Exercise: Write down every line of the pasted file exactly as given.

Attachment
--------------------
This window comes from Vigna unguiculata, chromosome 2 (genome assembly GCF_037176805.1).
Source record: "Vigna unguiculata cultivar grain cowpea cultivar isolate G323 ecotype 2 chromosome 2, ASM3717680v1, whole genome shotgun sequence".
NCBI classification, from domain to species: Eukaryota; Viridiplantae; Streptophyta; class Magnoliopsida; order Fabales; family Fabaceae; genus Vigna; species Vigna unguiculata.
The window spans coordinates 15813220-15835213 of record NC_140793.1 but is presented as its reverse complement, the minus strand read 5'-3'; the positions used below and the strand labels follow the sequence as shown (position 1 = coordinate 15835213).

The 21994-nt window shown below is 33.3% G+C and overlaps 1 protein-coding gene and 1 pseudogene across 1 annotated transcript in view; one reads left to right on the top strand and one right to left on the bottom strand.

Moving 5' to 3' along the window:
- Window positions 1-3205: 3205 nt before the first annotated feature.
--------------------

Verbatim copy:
This window comes from Vigna unguiculata, chromosome 2 (genome assembly GCF_037176805.1).
Source record: "Vigna unguiculata cultivar grain cowpea cultivar isolate G323 ecotype 2 chromosome 2, ASM3717680v1, whole genome shotgun sequence".
NCBI classification, from domain to species: Eukaryota; Viridiplantae; Streptophyta; class Magnoliopsida; order Fabales; family Fabaceae; genus Vigna; species Vigna unguiculata.
The window spans coordinates 15813220-15835213 of record NC_140793.1 but is presented as its reverse complement, the minus strand read 5'-3'; the positions used below and the strand labels follow the sequence as shown (position 1 = coordinate 15835213).

The 21994-nt window shown below is 33.3% G+C and overlaps 1 protein-coding gene and 1 pseudogene across 1 annotated transcript in view; one reads left to right on the top strand and one right to left on the bottom strand.

Moving 5' to 3' along the window:
- Window positions 1-3205: 3205 nt before the first annotated feature.